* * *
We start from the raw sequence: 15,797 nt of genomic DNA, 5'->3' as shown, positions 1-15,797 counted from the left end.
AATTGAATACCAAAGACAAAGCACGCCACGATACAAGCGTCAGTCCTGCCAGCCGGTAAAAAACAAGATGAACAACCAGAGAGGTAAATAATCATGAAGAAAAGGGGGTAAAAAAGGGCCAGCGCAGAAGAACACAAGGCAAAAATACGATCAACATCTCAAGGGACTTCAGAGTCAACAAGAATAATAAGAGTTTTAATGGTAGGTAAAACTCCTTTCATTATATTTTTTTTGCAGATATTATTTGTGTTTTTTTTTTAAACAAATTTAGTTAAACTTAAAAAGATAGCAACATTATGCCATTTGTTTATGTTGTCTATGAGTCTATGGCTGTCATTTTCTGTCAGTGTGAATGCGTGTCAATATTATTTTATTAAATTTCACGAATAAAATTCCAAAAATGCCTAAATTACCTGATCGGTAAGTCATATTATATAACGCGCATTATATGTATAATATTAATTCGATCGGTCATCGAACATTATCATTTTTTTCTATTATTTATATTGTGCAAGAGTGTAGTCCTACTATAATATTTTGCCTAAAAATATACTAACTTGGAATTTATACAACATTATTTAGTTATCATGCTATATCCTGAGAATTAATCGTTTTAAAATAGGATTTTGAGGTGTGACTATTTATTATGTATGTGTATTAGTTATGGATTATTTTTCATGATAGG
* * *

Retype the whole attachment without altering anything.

We start from the raw sequence: 15,797 nt of genomic DNA, 5'->3' as shown, positions 1-15,797 counted from the left end.
AATTGAATACCAAAGACAAAGCACGCCACGATACAAGCGTCAGTCCTGCCAGCCGGTAAAAAACAAGATGAACAACCAGAGAGGTAAATAATCATGAAGAAAAGGGGGTAAAAAAGGGCCAGCGCAGAAGAACACAAGGCAAAAATACGATCAACATCTCAAGGGACTTCAGAGTCAACAAGAATAATAAGAGTTTTAATGGTAGGTAAAACTCCTTTCATTATATTTTTTTTGCAGATATTATTTGTGTTTTTTTTTTAAACAAATTTAGTTAAACTTAAAAAGATAGCAACATTATGCCATTTGTTTATGTTGTCTATGAGTCTATGGCTGTCATTTTCTGTCAGTGTGAATGCGTGTCAATATTATTTTATTAAATTTCACGAATAAAATTCCAAAAATGCCTAAATTACCTGATCGGTAAGTCATATTATATAACGCGCATTATATGTATAATATTAATTCGATCGGTCATCGAACATTATCATTTTTTTCTATTATTTATATTGTGCAAGAGTGTAGTCCTACTATAATATTTTGCCTAAAAATATACTAACTTGGAATTTATACAACATTATTTAGTTATCATGCTATATCCTGAGAATTAATCGTTTTAAAATAGGATTTTGAGGTGTGACTATTTATTATGTATGTGTATTAGTTATGGATTATTTTTCATGATAGG